Knit and Pearl
As printed in Proteus, the Journal of the Delaware Valley Mensa  (Jun 2011)


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            I was around 9 years old, watching Bugs Bunny with my grandmother, when the show’s “Granny” character made an appearance. She was in her rocking chair, knitting in the cartoon way (i.e. fully-formed garments emerged directly from her needles). I looked from that granny to mine, and pondered the obvious question: is knitting something all grannies can do?

            “Grandma, do you know how to knit?” I asked.

            “Yes, I do,” my grandmother replied, confirming that cartoons convey truth in all things.

            “Will you teach me?”

            I mean, how can you say no to that?

            By the next day, she had unearthed needles and yarn from the stash I never knew she had, and sat me down to show me the basics. I still remember seeing my little hands next to hers, working with the enormous-to-me needles, thinking the two stitches she taught me were called “knit and pearl.” I hope the “purl” stitch takes that as a compliment.

            She bought me some crazy pink and lavender yarn to use for practice and projects, and so I began. But wow, knitting takes time. I learned quickly that I lacked the patience to make something large enough for myself and, as many adults lack the patience for this, I will allow myself some “I was only 9-ish” leeway. But my teddy bear would soon be wearing a very snazzy sweater vest of my own design: pink and purple stripes with the letter “B” on one side. For “Bear,” of course. I actually just found that vest. Unbelievable.

            I started and stopped numerous small projects over the years, but never did much with the needles beyond dressing my stuffed animals until the summer after my freshman year in college. My grandmother had passed away that year and, when I got home for summer break and saw the needles and the yarn, I decided to knit something real, for myself, in her honor. And complete it. Before the summer ended. It had to be something I could actually wear, but it also had to be something I would really, truly finish, or I’d hate myself for the rest of my life for failing at this.

            Long sleeves were out of the question, especially given the length of my arms. Fortunately for me, it was summer; a short-sleeved sweater would be a perfectly logical project to undertake. It was also the early ‘90s, so bare midriffs were all the rage. I used this to my advantage and designed a very cute, white, summery, short-sleeved, cropped sweater with a very wide, square neck. In other words, something not-too-big that I believed that I could complete before returning to school in the fall.

            I got to work. This is where I’ll give you a movie montage with me knitting furiously in the morning and night, beads of sweat dripping from my forehead onto my trembling fingers, and set to a soundtrack of your favorite hits from En Vogue, Mariah Carey, Boyz II Men, and Color Me Badd, courtesy of the year 1992. This was the first project other than the Bear sweater that I had taken this seriously. The day I finished knitting the last section, put all of the pieces together, and cut off the last bit of yarn… ahh. That was a wonderful day. I know my grandmother would have been proud. I was spent, but fulfilled; I wore my very first handmade sweater downstairs to show my mother, and I didn’t touch those needles again for more than five years.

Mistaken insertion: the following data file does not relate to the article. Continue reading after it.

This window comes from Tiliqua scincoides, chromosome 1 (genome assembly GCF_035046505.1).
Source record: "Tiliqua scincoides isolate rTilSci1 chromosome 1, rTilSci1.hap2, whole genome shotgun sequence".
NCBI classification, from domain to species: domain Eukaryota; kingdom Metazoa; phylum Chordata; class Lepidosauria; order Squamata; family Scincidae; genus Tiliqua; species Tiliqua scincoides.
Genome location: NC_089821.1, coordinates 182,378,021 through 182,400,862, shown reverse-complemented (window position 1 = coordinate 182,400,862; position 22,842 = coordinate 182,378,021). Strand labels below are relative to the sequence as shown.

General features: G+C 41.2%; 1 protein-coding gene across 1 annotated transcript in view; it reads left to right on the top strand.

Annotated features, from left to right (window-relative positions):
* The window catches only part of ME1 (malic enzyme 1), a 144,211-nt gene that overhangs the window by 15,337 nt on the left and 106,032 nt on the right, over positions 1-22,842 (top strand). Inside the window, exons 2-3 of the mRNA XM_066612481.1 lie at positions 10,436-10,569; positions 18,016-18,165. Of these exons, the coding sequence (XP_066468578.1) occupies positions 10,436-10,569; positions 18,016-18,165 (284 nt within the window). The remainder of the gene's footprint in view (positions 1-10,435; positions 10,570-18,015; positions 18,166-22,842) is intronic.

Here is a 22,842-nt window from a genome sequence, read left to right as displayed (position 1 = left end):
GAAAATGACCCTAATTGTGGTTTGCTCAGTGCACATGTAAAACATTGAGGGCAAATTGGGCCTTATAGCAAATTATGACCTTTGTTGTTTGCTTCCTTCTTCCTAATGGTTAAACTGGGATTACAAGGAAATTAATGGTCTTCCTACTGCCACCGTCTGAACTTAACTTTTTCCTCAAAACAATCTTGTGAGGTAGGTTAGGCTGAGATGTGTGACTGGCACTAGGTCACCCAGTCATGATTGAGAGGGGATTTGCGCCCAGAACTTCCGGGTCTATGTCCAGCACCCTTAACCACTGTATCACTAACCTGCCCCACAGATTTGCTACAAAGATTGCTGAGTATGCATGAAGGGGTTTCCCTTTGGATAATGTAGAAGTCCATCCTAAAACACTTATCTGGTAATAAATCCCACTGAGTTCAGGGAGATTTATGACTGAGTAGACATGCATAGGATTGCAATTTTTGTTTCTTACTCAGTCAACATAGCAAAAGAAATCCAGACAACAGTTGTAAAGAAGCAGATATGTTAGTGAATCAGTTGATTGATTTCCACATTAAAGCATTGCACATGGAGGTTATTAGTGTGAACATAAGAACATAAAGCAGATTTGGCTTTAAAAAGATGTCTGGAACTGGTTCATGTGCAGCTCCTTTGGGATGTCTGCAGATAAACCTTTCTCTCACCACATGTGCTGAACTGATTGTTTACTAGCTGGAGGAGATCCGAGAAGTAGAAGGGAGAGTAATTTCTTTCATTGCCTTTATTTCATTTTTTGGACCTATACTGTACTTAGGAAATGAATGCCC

Long after the bare midriff craze had passed, I was enjoying a lovely summer day in downtown Philadelphia. I have no recollection of where I was coming from or where I was going, but I do remember seeing a shop called, “Sophie’s Yarns.” I stopped. Yarns? Just yarns? Did each purchase come with a really good story? Or could this place seriously sell nothing but that itchy, horrible stuff people use to make homemade sweaters? I had to find out, so I walked down the steps and opened the door.

            It was as though the sky opened up, and a chorus of dearly departed knitters sang together from Heaven to welcome me to this new world. Oh, the colors! The materials! Silk-mohair blend? Washable wool? Cotton in every imaginable shade? Pattern books were filled with photos of items you might actually buy, but could make on your own with the right material. Luxurious sweaters and shawls decorated the tiny store. Logic told me they must have been handmade, but they didn’t have “that look,” the one that says, “This was a gift and I’m wearing it because the person who made it for me is in the room.” A discerning shopper would pay good money for any of them. And, FYI, anyone who enjoys a good, tactile adventure should spend an hour in a yarn store.

            In short, I was hooked. No, that’s crochet… anyway, I discovered a new appreciation for knitting, this age old skill and art form, passed down from generation to generation. From time to time I think about the fact that something my grandmother taught me to do lives on through me. Knowledge can be immortal that way. In my new knitting life, I have made scarves, hats, socks, and – gasp – long-sleeved sweaters for adult humans. I’ve even watched the cycle continue by teaching other people to knit. It’s a beautiful feeling, not unlike the one that struck me when my uncle saw me knitting, and told me it made him think of his mother. I smiled, thinking, “Me, too.”